The last process gives us the clue to the fourth type of meditation – the type, in fact, which is recommended for us, both because it is the easiest – following as it does the line of least resistance, also because it gives the fullness of the result demanded. Instead of trying to manipulate the mental force with one’s personal will and effort, instead of seeking to control and command the consciousness, the best thing to do would be to remain quiet as far as it is normally possible for one without struggle and then turn the gaze to the other side, deep inward or high upward, become more conscious of the light, the Will that brought you to this Path, to be alive with the secret delight, the flaming aspiration that is there within you behind all the turbid turmoil of the surface life and consciousness. This Presence and Guidance will of itself place before you the elements and movements that are to be rejected and those that are to be accepted and given your sincere assent those that help you in doing the necessary gesture. Indeed, if you do not resist too much, it will throw out what is to be thrown out and bring in what is to be brought in. That is how the instrument will be cleansed and refined. Silence will be put in, for that is the basis; but not silence alone, for it will be unified with a new dynamism expressing the Divine’s Will-personal choice there will be none, neither for absolute quietude nor for mere activity.

For more on this subject, see the page on Meditation

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4 thoughts on “Types of meditation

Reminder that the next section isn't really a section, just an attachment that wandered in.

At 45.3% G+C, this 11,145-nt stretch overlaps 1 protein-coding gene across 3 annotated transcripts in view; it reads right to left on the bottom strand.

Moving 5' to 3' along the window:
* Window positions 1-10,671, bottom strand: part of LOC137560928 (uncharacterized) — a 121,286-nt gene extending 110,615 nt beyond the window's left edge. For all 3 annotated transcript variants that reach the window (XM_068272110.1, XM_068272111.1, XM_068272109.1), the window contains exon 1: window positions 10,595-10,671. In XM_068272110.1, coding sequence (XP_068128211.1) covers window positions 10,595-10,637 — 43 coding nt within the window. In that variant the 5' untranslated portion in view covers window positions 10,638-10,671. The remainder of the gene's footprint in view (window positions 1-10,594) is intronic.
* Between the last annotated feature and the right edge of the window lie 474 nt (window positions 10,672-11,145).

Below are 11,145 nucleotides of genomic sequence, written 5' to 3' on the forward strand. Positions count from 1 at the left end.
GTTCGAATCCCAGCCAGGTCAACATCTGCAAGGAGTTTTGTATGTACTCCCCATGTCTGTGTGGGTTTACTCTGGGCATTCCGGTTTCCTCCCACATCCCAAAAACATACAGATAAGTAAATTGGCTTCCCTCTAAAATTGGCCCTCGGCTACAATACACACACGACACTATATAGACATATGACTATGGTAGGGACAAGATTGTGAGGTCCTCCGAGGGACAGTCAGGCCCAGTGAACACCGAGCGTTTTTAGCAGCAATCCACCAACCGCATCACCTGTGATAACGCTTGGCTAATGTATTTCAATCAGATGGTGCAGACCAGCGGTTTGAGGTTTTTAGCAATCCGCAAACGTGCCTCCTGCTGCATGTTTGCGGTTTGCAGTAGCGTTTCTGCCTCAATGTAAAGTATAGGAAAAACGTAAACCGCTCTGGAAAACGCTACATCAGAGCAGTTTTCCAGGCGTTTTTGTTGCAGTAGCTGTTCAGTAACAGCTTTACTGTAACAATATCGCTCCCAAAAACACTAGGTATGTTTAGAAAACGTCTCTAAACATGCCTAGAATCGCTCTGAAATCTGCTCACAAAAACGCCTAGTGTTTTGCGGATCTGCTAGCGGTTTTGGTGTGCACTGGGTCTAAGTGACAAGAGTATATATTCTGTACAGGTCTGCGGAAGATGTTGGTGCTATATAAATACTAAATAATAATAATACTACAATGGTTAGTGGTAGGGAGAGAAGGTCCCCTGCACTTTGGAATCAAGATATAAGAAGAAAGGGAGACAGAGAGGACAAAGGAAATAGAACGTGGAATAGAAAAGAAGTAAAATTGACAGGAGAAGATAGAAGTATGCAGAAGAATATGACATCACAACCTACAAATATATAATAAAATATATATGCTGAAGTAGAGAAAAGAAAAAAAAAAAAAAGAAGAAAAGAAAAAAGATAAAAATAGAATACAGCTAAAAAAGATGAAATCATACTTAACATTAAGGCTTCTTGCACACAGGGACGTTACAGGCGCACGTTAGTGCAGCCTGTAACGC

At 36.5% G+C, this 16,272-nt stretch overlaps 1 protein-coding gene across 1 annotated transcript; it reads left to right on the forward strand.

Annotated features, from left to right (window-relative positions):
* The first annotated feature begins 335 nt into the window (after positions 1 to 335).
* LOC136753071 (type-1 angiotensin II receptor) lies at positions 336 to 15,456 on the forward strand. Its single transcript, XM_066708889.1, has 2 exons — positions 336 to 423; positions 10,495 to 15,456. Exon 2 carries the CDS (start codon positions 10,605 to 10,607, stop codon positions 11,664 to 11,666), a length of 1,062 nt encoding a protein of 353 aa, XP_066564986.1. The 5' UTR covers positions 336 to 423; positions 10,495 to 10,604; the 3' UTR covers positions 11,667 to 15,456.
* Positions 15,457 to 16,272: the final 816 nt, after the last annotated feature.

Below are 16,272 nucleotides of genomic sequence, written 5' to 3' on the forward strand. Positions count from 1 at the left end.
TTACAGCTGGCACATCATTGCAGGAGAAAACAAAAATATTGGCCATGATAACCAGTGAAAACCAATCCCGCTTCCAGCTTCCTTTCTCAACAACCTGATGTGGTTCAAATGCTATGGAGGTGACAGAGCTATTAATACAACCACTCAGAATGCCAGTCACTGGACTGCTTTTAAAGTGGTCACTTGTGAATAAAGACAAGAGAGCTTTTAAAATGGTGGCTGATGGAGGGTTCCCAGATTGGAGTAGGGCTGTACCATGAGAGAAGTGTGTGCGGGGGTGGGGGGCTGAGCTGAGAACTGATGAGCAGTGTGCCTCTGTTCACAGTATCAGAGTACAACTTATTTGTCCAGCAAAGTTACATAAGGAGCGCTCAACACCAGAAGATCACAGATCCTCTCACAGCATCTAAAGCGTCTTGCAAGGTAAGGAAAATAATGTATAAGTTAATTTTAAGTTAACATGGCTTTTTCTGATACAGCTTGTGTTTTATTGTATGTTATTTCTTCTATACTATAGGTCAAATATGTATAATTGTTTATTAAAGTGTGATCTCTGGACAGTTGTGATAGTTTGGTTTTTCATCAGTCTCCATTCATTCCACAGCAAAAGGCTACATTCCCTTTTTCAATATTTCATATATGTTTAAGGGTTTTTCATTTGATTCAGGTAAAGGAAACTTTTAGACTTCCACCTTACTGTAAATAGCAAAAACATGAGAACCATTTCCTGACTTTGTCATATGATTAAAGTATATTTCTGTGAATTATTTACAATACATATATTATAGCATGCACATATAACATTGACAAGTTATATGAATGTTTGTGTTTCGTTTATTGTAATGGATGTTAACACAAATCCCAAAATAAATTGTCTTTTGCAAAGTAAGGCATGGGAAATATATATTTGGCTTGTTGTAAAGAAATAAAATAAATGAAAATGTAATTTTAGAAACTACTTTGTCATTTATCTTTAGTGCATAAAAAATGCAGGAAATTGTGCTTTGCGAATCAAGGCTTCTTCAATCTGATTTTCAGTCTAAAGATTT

1. Pingback: States of self-realization defined in the Gita « Integral Yoga of Sri Aurobindo & The Mother

  2. Anirudh Kumar Satsangi

    Meditation is being practiced by the sages, seers and saints etc. since the dawn of the human civilization. In modern days its applicability for the well-being of the mankind is widely recognized. There are various types of meditation such as Integral Yoga, Kundalini Yoga, Royal Yoga, Sahaj Yoga, Surat Shabd Yoga, Transcendental Meditation, Zen etc. Surat Shabd Yoga which is practiced by the followers of Kabir Panth and followers of the Radhasoami Faith, provides comprehensive package of meditation system i.e. mantra yoga, dhyan yoga and nad yoga. Surat Shabd Yoga has three components –I. Sumiran, repetition of holy name. This resembles mantra yoga. 2. Dhyan or contemplation of holy form resembles Dhyan yoga. 3. Bhajan, practice of listening internal sounds. This practice resembles nad yoga. It is evident from this description that practice of Surat Shabd Yoga is most ideal for spiritual evolution as well as physical and psychological well being. SURAT SHABD YOGA IS ‘3-in-1’.

    Reply
  3. Pingback: Taming the monkey mind « Integral Yoga of Sri Aurobindo & The Mother